Ottawa-based intellectual property company Wi-LAN (TSX: WIN) is considering strategic alternatives after a recent drop in its share price but one analyst thinks a sale still isn’t very likely.
By Jacob Serebrin
“Strategic alternatives run the gamut,” said Justin Kew, an equity research analyst at Cantor Fitzgerald Canada.
Mr. Kew said he thinks it’s more likely that the company will increase its dividend than sell. He declined to speculate on who might buy the company.
WiLAN announced the strategic review on Wednesday morning, one week after the firm’s stock price dropped upon news it had lost a legal battle with Apple. The stock was higher following the announcement.
“The frustration by the chairman and the board is understandable,” said Mr. Kew. “The market is ascribing no value to their portfolio.”
WiLAN opened the door to selling itself with its announcement Wednesday that it was considering strategic alternatives.
“The company strongly believes in its current business strategy but does not believe that its current share price accurately reflects its strong balance sheet, the value of its signed license agreements, its business prospects or the residual value of its broad intellectual property portfolio,” the firm said in a news release.
This means the company, one of Ottawa’s most valuable firms by market capitalization, will begin looking at a potential sale or new operating models, the news release said.
It will also look at changing the firm’s dividend policy, acquiring or disposing of assets or a becoming part of a joint venture.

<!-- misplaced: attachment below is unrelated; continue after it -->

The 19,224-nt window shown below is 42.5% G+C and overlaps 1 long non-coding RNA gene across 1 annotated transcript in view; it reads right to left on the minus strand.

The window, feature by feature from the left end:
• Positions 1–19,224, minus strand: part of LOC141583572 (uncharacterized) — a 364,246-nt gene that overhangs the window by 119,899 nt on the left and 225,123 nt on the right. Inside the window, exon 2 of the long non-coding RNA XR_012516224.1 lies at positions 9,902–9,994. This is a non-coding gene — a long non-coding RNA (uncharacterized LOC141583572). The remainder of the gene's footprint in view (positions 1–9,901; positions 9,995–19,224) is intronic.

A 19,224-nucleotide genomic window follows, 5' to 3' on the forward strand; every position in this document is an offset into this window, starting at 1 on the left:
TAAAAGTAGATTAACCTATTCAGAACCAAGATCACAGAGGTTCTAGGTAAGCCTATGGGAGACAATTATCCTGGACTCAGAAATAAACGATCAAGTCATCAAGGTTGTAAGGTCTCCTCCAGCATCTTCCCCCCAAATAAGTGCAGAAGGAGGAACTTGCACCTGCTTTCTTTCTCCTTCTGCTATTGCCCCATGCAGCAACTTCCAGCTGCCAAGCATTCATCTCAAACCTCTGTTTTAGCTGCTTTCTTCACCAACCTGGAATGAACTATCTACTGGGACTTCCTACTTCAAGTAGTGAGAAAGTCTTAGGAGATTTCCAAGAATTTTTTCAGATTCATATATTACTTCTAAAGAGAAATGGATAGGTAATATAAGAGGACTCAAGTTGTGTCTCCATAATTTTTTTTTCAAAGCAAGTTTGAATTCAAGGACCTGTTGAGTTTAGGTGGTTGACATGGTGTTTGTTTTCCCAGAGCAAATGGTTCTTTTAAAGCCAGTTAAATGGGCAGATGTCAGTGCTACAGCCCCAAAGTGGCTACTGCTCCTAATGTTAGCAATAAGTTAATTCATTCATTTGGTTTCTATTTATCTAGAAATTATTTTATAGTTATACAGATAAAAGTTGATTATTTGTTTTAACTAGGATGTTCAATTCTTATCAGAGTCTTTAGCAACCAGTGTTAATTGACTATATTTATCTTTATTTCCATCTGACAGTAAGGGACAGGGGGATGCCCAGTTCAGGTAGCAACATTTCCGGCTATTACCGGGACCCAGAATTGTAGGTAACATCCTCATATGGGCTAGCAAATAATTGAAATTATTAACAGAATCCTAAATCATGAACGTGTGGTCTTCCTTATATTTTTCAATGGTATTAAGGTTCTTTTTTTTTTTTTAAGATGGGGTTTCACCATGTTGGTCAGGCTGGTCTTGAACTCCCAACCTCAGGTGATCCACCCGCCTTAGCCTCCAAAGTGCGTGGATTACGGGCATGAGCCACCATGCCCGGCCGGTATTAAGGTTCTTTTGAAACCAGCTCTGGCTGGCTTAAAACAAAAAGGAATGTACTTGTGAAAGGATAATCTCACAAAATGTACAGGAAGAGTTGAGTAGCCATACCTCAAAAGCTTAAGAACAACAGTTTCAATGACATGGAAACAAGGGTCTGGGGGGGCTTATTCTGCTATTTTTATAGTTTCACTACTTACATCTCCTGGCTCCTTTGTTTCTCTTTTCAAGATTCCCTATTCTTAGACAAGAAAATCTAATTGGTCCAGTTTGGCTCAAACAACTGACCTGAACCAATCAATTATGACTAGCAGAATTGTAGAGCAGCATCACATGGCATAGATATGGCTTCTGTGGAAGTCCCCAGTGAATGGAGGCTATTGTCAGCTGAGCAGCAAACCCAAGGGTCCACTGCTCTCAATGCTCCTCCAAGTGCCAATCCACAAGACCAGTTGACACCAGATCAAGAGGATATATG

The company, which generates revenue from a portfolio of roughly 3,000 patents, said it is also looking at continuing with the current business plan.
But Mr. Kew said he thinks the market is undervaluing WiLAN’s patent portfolio and the value of the company’s license agreements.
A research update written by Mr. Kew dropped the one-year target price for WiLAN stock after the loss against Apple from US$6 a share to $4.80 a share.
But the target price and the “buy” recommendation from Cantor Fitzgerald hasn’t changed after Wednesday’s announcement.
In a research note issued the same day, Mr. Kew wrote that he “we could envision the board dividending out $60 million.” That would be around 50 cents a share.
WiLAN has around $160 million in cash on hand, which according to Mr. Kew is enough to continue its ongoing litigations and increase dividends.
“Management has spoken in the past of maintaining a minimum cash balance of $50 million to run the business and being comfortable with $100 million,” Mr. Kew added.
The loss against Apple isn’t expected to impact other license agreements, he said.
WiLAN tried to assure investors that the decision would have minimal impact on its value because it was just one patent that expired in three months.
However its stock price dropped from $4.08 to $3.16 in the day after WiLAN lost the legal decision.
On Wednesday its stock price increased slightly. By 3:25 p.m. it was up 19 cents at 3:25 p.m. to $3.30.
That is down from a 52-week high of $5.44. It also comes after a turbulent summer in which the price reached a high of $4.98 in July before fluctuating under $4.00 until September.
–With files from Mark Brownlee